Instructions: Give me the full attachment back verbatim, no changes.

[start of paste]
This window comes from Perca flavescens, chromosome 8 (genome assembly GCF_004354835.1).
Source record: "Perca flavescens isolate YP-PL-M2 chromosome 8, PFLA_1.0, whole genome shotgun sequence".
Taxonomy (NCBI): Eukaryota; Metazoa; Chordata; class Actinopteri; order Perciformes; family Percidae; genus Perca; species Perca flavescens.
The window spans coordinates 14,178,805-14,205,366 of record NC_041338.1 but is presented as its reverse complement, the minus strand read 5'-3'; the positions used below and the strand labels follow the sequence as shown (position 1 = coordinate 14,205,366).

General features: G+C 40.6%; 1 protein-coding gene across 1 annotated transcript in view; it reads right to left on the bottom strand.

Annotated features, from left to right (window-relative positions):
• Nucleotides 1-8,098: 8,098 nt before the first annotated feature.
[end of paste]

This window comes from Perca flavescens, chromosome 8 (genome assembly GCF_004354835.1).
Source record: "Perca flavescens isolate YP-PL-M2 chromosome 8, PFLA_1.0, whole genome shotgun sequence".
Taxonomy (NCBI): Eukaryota; Metazoa; Chordata; class Actinopteri; order Perciformes; family Percidae; genus Perca; species Perca flavescens.
The window spans coordinates 14,178,805-14,205,366 of record NC_041338.1 but is presented as its reverse complement, the minus strand read 5'-3'; the positions used below and the strand labels follow the sequence as shown (position 1 = coordinate 14,205,366).

General features: G+C 40.6%; 1 protein-coding gene across 1 annotated transcript in view; it reads right to left on the bottom strand.

Annotated features, from left to right (window-relative positions):
• Nucleotides 1-8,098: 8,098 nt before the first annotated feature.